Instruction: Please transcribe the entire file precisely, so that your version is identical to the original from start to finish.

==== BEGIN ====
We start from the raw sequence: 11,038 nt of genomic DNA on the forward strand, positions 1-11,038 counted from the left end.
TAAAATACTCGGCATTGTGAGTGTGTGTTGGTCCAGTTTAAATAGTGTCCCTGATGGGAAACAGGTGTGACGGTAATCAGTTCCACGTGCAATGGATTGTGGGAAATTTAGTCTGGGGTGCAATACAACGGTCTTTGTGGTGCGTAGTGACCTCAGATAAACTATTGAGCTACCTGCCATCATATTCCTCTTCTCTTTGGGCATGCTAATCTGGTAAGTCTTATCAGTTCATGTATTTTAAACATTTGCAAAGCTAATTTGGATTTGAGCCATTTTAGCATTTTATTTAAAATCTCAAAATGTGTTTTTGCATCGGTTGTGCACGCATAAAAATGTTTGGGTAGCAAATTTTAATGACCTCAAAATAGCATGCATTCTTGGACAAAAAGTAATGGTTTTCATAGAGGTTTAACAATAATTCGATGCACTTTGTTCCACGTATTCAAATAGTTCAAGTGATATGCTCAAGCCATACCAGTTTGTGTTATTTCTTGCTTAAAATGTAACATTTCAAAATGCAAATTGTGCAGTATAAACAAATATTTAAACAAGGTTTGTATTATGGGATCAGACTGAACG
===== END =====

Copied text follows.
We start from the raw sequence: 11,038 nt of genomic DNA on the forward strand, positions 1-11,038 counted from the left end.
TAAAATACTCGGCATTGTGAGTGTGTGTTGGTCCAGTTTAAATAGTGTCCCTGATGGGAAACAGGTGTGACGGTAATCAGTTCCACGTGCAATGGATTGTGGGAAATTTAGTCTGGGGTGCAATACAACGGTCTTTGTGGTGCGTAGTGACCTCAGATAAACTATTGAGCTACCTGCCATCATATTCCTCTTCTCTTTGGGCATGCTAATCTGGTAAGTCTTATCAGTTCATGTATTTTAAACATTTGCAAAGCTAATTTGGATTTGAGCCATTTTAGCATTTTATTTAAAATCTCAAAATGTGTTTTTGCATCGGTTGTGCACGCATAAAAATGTTTGGGTAGCAAATTTTAATGACCTCAAAATAGCATGCATTCTTGGACAAAAAGTAATGGTTTTCATAGAGGTTTAACAATAATTCGATGCACTTTGTTCCACGTATTCAAATAGTTCAAGTGATATGCTCAAGCCATACCAGTTTGTGTTATTTCTTGCTTAAAATGTAACATTTCAAAATGCAAATTGTGCAGTATAAACAAATATTTAAACAAGGTTTGTATTATGGGATCAGACTGAACG